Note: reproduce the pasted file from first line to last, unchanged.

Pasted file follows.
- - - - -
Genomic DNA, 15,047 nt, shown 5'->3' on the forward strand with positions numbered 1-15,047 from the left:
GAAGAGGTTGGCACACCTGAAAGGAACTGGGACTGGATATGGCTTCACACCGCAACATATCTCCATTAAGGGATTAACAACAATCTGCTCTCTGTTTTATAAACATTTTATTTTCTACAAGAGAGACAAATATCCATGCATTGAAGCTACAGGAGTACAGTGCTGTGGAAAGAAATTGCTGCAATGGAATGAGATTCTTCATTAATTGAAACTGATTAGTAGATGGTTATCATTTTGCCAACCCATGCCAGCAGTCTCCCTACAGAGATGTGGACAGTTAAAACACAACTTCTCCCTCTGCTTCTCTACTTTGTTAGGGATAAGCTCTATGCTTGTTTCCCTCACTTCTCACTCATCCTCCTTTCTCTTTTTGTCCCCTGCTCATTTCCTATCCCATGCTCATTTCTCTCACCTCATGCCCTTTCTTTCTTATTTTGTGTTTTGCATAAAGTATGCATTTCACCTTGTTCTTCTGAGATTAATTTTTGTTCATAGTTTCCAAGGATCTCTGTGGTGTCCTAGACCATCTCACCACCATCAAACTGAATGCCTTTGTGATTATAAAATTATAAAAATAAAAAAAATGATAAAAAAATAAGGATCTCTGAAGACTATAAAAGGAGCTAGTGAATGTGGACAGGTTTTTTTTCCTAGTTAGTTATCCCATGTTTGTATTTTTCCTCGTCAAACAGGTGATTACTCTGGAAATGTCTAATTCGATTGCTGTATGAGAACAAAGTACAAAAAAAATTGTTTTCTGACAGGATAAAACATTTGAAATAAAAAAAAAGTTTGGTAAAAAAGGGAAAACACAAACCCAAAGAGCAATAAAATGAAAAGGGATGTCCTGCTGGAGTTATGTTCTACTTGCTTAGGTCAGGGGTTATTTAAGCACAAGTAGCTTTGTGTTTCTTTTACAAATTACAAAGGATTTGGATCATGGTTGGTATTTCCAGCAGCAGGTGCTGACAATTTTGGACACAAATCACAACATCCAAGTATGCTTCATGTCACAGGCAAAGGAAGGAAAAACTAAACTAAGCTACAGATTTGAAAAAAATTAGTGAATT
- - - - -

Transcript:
Genomic DNA, 15,047 nt, shown 5'->3' on the forward strand with positions numbered 1-15,047 from the left:
GAAGAGGTTGGCACACCTGAAAGGAACTGGGACTGGATATGGCTTCACACCGCAACATATCTCCATTAAGGGATTAACAACAATCTGCTCTCTGTTTTATAAACATTTTATTTTCTACAAGAGAGACAAATATCCATGCATTGAAGCTACAGGAGTACAGTGCTGTGGAAAGAAATTGCTGCAATGGAATGAGATTCTTCATTAATTGAAACTGATTAGTAGATGGTTATCATTTTGCCAACCCATGCCAGCAGTCTCCCTACAGAGATGTGGACAGTTAAAACACAACTTCTCCCTCTGCTTCTCTACTTTGTTAGGGATAAGCTCTATGCTTGTTTCCCTCACTTCTCACTCATCCTCCTTTCTCTTTTTGTCCCCTGCTCATTTCCTATCCCATGCTCATTTCTCTCACCTCATGCCCTTTCTTTCTTATTTTGTGTTTTGCATAAAGTATGCATTTCACCTTGTTCTTCTGAGATTAATTTTTGTTCATAGTTTCCAAGGATCTCTGTGGTGTCCTAGACCATCTCACCACCATCAAACTGAATGCCTTTGTGATTATAAAATTATAAAAATAAAAAAAATGATAAAAAAATAAGGATCTCTGAAGACTATAAAAGGAGCTAGTGAATGTGGACAGGTTTTTTTTCCTAGTTAGTTATCCCATGTTTGTATTTTTCCTCGTCAAACAGGTGATTACTCTGGAAATGTCTAATTCGATTGCTGTATGAGAACAAAGTACAAAAAAAATTGTTTTCTGACAGGATAAAACATTTGAAATAAAAAAAAAGTTTGGTAAAAAAGGGAAAACACAAACCCAAAGAGCAATAAAATGAAAAGGGATGTCCTGCTGGAGTTATGTTCTACTTGCTTAGGTCAGGGGTTATTTAAGCACAAGTAGCTTTGTGTTTCTTTTACAAATTACAAAGGATTTGGATCATGGTTGGTATTTCCAGCAGCAGGTGCTGACAATTTTGGACACAAATCACAACATCCAAGTATGCTTCATGTCACAGGCAAAGGAAGGAAAAACTAAACTAAGCTACAGATTTGAAAAAAATTAGTGAATT